“#BlackLivesMatter”?: Only about 5% of black teen male dropouts from poor families are employed, according to this 2013 interview with economist Andrew Sum. That doesn’t mean a 95% unemployment rate — many aren’t in the labor market all. Still. Sean McElwee of Demos calls it “one of the most viscerally jarring statistics I’ve ever read.”

Teenage employment used to be higher, Sum notes. Why did it collapse?  One reason, he says, is that after the 2001 recession, the jobs that teenagers had once gotten instead went to “older workers & immgrants.” Less skilled, younger, and black workers are typically the people most adversely affected by the arrival of lower-skilled immigrants — this is just a pointed example of that general rule of thumb. It’s simply astounding that a president of Obama’s declared sympathies would, when faced with this situation, want more immigration to fill the jobs that poor black teenagers used to get. What’s he going to tell them? ‘Go back to school’?** School hasn’t helped them, and the payoffs from school are far off in the future. A job would have an immediate payoff. And work itself is socializing. It can succeed where public schools fail. In a tight labor market, employers would have to compete to figure out how to bring marginal workers into the mainstream economy.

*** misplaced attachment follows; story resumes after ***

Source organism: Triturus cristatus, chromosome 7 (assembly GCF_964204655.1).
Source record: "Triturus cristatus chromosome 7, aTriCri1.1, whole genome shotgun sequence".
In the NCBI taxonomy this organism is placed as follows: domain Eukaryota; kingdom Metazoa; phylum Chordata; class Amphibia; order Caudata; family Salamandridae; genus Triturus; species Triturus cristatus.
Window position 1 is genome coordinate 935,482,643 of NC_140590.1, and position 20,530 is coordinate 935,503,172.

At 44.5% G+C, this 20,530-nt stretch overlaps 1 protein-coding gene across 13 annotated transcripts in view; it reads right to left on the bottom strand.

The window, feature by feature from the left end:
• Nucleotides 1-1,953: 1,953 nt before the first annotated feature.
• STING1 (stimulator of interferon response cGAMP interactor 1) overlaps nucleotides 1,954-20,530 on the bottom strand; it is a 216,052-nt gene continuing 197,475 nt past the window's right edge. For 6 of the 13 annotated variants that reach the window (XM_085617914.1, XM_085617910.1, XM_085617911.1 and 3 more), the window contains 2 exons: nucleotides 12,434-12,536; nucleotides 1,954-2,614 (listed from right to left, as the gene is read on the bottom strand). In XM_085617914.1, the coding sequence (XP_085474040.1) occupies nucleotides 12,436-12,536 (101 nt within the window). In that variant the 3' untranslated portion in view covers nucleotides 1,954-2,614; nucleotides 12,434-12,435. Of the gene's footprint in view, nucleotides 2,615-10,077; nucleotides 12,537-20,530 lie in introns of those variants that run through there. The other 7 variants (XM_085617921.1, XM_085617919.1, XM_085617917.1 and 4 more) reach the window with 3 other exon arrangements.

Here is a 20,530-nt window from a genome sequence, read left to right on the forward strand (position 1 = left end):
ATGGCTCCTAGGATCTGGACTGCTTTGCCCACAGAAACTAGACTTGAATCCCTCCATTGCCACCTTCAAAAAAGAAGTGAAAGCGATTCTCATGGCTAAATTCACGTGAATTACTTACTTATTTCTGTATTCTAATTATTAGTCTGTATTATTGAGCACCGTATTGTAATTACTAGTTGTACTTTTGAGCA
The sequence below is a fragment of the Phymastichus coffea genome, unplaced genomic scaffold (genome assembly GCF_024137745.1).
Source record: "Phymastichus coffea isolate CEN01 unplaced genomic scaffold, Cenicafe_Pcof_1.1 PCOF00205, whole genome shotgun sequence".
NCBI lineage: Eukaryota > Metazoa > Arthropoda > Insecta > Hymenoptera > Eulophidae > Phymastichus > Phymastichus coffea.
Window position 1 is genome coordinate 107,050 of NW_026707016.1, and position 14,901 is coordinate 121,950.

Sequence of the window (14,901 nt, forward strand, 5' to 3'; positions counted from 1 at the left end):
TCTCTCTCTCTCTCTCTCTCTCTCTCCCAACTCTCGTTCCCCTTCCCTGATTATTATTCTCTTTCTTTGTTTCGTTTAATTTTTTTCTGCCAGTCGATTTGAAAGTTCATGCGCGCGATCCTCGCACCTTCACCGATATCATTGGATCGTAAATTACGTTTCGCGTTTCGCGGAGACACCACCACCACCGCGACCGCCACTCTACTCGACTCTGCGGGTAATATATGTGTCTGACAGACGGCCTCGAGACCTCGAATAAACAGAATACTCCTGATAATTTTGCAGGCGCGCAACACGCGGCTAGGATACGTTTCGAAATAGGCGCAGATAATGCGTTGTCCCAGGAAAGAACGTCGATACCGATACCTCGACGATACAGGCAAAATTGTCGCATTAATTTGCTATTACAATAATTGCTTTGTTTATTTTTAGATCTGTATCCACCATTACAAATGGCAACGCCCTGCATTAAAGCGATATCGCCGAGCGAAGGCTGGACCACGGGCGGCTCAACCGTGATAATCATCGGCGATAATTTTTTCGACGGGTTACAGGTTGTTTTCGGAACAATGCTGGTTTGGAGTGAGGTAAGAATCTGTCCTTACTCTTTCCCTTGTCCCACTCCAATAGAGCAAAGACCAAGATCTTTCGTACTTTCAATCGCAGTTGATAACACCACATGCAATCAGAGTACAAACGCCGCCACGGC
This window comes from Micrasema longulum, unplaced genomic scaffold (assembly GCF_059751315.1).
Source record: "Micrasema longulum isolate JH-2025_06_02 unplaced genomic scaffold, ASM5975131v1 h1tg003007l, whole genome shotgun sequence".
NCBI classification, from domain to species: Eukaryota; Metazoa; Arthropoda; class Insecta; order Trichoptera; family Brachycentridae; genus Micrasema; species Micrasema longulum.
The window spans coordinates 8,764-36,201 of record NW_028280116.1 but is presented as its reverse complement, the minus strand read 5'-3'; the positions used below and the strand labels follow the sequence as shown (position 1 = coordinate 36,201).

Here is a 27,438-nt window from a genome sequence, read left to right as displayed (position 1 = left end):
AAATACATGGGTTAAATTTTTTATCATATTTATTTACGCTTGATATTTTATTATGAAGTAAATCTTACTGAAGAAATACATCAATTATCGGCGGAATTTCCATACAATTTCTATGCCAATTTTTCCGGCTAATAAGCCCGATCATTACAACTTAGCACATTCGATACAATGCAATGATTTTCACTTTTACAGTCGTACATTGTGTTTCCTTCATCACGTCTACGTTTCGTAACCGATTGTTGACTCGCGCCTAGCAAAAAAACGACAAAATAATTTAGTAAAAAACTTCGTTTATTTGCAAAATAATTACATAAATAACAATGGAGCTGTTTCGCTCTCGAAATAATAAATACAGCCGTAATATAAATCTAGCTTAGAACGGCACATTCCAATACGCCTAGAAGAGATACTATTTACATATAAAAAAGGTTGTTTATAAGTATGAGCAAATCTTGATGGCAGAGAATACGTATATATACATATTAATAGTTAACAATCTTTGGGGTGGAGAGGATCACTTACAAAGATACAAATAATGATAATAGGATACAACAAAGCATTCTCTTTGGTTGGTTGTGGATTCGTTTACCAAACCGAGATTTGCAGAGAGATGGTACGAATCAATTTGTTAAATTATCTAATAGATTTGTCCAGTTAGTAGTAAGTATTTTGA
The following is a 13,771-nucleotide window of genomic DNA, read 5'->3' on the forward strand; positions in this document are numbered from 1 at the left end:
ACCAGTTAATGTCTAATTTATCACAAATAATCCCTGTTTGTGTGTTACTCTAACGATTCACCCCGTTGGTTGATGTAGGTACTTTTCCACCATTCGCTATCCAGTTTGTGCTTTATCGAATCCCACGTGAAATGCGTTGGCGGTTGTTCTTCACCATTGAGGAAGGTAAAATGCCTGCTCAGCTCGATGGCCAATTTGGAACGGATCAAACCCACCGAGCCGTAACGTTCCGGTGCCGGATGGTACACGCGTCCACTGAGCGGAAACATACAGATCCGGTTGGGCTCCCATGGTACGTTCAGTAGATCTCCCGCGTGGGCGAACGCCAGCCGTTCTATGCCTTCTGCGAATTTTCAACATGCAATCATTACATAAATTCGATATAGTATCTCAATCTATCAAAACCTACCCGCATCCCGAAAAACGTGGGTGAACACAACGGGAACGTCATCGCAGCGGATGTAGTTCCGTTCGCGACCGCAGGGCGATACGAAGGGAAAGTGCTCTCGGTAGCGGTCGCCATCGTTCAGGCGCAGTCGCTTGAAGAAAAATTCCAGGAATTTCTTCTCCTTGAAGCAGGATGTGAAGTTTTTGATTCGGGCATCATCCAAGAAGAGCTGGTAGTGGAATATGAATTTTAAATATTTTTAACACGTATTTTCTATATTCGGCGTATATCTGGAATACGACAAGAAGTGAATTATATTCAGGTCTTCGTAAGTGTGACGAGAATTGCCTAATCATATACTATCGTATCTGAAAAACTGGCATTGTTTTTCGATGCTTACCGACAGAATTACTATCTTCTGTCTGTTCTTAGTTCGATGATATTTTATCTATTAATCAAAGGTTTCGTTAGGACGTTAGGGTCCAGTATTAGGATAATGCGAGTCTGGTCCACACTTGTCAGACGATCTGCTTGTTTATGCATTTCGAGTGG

I would bet on market ingenuity over public schools. But first, the easy path — importing desperate hard-working Third Worlders to fill employer demand — has to be closed off, at least temporarily. …


** — That’s basically what he tells workers who lose their jobs due to trade (who also tend to be less skilled).  “[W]e’ve got to provide help to transition, and to re-tool and adapt …” It’s easier to say that to people who’ve been in the work force. It’s less likely to be effective advice for teenage dropouts who’ve never been part of the mainstream economy. How do you “re-tool” when you haven’t tooled in the first place? Wouldn’t it be good to have a decent supply of jobs that don’t require “tooling” at all?